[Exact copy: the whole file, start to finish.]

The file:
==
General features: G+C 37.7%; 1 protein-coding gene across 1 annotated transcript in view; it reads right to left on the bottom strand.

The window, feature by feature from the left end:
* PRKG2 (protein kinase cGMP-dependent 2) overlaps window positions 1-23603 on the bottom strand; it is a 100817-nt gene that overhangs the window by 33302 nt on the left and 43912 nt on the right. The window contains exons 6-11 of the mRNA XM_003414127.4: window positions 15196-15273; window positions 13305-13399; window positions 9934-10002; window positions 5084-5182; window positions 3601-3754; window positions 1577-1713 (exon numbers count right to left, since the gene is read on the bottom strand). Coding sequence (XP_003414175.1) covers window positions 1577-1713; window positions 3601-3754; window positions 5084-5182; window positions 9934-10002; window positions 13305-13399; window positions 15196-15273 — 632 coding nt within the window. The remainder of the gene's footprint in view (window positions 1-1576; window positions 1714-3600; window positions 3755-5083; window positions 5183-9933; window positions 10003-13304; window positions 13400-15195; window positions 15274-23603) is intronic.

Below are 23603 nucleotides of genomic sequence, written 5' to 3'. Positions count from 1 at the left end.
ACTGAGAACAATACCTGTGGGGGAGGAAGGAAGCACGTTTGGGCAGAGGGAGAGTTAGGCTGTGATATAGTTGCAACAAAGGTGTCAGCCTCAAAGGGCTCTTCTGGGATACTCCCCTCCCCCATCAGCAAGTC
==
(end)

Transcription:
General features: G+C 37.7%; 1 protein-coding gene across 1 annotated transcript in view; it reads right to left on the bottom strand.

The window, feature by feature from the left end:
* PRKG2 (protein kinase cGMP-dependent 2) overlaps window positions 1-23603 on the bottom strand; it is a 100817-nt gene that overhangs the window by 33302 nt on the left and 43912 nt on the right. The window contains exons 6-11 of the mRNA XM_003414127.4: window positions 15196-15273; window positions 13305-13399; window positions 9934-10002; window positions 5084-5182; window positions 3601-3754; window positions 1577-1713 (exon numbers count right to left, since the gene is read on the bottom strand). Coding sequence (XP_003414175.1) covers window positions 1577-1713; window positions 3601-3754; window positions 5084-5182; window positions 9934-10002; window positions 13305-13399; window positions 15196-15273 — 632 coding nt within the window. The remainder of the gene's footprint in view (window positions 1-1576; window positions 1714-3600; window positions 3755-5083; window positions 5183-9933; window positions 10003-13304; window positions 13400-15195; window positions 15274-23603) is intronic.

Below are 23603 nucleotides of genomic sequence, written 5' to 3'. Positions count from 1 at the left end.
ACTGAGAACAATACCTGTGGGGGAGGAAGGAAGCACGTTTGGGCAGAGGGAGAGTTAGGCTGTGATATAGTTGCAACAAAGGTGTCAGCCTCAAAGGGCTCTTCTGGGATACTCCCCTCCCCCATCAGCAAGTC